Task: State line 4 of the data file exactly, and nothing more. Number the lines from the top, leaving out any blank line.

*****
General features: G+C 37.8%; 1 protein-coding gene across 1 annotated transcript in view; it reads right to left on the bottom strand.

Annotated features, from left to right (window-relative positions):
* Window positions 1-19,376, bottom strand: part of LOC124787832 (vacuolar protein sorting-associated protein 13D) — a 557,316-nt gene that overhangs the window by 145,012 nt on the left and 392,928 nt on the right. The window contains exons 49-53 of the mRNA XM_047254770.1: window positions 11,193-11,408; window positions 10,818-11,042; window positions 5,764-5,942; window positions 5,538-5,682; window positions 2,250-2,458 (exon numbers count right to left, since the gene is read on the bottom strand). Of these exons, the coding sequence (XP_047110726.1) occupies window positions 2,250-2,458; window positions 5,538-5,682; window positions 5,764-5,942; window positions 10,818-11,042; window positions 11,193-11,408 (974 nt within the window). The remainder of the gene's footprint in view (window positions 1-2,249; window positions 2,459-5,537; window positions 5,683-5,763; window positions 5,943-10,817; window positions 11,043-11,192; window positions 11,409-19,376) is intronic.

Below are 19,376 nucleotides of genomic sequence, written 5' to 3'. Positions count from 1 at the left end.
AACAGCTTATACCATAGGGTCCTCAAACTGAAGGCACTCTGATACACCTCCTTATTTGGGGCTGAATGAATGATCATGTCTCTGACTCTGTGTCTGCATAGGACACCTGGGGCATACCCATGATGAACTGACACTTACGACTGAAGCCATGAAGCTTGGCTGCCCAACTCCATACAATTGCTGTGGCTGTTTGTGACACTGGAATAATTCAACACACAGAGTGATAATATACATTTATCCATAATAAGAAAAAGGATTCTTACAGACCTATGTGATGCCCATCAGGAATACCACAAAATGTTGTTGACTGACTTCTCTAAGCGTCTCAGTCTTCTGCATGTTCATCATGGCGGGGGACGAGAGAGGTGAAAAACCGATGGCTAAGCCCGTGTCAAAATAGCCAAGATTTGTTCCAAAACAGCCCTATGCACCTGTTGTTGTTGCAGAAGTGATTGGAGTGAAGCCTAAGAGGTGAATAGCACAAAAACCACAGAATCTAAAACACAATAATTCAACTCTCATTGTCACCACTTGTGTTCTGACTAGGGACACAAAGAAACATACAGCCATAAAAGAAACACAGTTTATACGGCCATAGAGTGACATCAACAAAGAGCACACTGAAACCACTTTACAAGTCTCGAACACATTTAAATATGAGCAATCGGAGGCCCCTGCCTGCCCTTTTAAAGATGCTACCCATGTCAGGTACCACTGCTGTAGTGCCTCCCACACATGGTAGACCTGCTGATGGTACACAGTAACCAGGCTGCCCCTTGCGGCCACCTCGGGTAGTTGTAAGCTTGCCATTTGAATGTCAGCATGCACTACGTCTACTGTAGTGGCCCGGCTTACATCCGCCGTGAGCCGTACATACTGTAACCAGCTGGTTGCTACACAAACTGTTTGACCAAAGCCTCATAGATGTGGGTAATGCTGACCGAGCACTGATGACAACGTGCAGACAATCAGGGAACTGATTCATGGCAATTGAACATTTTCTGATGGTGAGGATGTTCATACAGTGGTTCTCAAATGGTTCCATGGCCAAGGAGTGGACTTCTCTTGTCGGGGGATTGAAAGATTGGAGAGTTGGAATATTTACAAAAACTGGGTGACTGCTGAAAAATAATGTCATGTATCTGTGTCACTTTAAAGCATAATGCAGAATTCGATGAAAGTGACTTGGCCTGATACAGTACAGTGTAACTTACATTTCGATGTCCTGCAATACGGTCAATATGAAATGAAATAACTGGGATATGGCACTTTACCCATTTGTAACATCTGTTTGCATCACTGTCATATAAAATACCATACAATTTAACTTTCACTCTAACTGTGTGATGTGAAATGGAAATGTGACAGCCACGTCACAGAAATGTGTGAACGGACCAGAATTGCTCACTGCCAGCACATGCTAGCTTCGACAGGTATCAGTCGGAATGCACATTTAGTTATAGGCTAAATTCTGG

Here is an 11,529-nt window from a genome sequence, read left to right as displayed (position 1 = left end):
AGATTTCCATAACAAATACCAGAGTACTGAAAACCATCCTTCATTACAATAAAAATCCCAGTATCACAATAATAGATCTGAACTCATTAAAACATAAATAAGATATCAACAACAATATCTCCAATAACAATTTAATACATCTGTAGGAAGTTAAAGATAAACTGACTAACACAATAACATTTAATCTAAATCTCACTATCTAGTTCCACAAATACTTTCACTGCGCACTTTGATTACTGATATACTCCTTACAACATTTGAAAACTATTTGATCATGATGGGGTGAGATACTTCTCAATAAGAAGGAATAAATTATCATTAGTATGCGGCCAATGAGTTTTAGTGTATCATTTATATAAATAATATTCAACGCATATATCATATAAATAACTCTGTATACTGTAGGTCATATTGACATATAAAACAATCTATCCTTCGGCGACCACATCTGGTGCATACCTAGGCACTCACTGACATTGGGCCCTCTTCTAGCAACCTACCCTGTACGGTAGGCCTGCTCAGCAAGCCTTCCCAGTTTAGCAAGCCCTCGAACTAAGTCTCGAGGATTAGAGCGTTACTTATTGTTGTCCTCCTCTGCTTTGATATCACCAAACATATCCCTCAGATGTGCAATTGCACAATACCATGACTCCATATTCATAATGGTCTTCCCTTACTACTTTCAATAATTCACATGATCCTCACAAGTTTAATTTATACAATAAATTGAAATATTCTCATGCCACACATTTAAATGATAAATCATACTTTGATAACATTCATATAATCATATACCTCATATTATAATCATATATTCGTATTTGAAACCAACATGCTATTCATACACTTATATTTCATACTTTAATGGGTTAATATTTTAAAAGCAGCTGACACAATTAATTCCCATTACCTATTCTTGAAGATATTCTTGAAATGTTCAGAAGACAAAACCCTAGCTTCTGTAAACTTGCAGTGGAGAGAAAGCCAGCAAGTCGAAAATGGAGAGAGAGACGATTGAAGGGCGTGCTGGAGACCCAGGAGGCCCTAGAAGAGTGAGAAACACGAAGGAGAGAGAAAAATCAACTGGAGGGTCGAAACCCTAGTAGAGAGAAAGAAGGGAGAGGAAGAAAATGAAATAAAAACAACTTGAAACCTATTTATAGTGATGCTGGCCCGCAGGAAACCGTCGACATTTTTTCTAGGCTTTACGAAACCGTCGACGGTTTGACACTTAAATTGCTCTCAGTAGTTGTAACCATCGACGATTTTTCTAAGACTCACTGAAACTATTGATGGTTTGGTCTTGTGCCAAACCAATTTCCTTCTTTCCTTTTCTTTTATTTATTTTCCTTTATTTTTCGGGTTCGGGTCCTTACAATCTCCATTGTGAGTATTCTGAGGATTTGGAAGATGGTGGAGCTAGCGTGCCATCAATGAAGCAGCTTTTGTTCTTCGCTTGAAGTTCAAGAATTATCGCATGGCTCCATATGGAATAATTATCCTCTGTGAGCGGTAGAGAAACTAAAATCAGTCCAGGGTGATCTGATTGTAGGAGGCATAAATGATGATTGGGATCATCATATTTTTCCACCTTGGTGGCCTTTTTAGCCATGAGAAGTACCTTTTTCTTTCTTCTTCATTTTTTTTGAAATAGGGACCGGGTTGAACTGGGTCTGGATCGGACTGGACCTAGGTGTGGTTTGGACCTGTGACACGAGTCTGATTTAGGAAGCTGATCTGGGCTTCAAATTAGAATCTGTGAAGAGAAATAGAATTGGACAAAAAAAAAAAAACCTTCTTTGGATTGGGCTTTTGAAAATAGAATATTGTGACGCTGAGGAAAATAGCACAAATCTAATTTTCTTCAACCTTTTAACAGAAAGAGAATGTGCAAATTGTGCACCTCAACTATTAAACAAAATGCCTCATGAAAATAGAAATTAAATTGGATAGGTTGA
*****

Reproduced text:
Below are 19,376 nucleotides of genomic sequence, written 5' to 3'. Positions count from 1 at the left end.